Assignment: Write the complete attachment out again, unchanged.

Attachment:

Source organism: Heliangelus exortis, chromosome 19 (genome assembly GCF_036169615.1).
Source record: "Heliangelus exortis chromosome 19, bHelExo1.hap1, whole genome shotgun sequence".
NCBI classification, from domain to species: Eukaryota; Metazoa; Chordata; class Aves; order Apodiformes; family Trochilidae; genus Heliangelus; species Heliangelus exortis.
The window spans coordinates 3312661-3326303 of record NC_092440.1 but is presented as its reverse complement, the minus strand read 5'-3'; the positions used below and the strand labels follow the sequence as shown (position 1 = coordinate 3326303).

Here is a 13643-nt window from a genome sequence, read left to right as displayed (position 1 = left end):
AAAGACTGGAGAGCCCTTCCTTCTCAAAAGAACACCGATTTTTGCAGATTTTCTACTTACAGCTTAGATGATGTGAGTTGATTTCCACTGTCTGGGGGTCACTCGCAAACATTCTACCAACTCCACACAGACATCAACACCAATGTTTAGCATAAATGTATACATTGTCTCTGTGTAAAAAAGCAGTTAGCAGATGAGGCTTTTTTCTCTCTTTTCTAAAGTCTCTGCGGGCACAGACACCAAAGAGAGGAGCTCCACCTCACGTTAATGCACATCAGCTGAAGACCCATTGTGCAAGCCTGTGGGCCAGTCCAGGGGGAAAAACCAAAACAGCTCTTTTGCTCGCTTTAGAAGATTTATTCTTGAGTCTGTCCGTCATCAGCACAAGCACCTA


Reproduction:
Source organism: Heliangelus exortis, chromosome 19 (genome assembly GCF_036169615.1).
Source record: "Heliangelus exortis chromosome 19, bHelExo1.hap1, whole genome shotgun sequence".
NCBI classification, from domain to species: Eukaryota; Metazoa; Chordata; class Aves; order Apodiformes; family Trochilidae; genus Heliangelus; species Heliangelus exortis.
The window spans coordinates 3312661-3326303 of record NC_092440.1 but is presented as its reverse complement, the minus strand read 5'-3'; the positions used below and the strand labels follow the sequence as shown (position 1 = coordinate 3326303).

Here is a 13643-nt window from a genome sequence, read left to right as displayed (position 1 = left end):
AAAGACTGGAGAGCCCTTCCTTCTCAAAAGAACACCGATTTTTGCAGATTTTCTACTTACAGCTTAGATGATGTGAGTTGATTTCCACTGTCTGGGGGTCACTCGCAAACATTCTACCAACTCCACACAGACATCAACACCAATGTTTAGCATAAATGTATACATTGTCTCTGTGTAAAAAAGCAGTTAGCAGATGAGGCTTTTTTCTCTCTTTTCTAAAGTCTCTGCGGGCACAGACACCAAAGAGAGGAGCTCCACCTCACGTTAATGCACATCAGCTGAAGACCCATTGTGCAAGCCTGTGGGCCAGTCCAGGGGGAAAAACCAAAACAGCTCTTTTGCTCGCTTTAGAAGATTTATTCTTGAGTCTGTCCGTCATCAGCACAAGCACCTA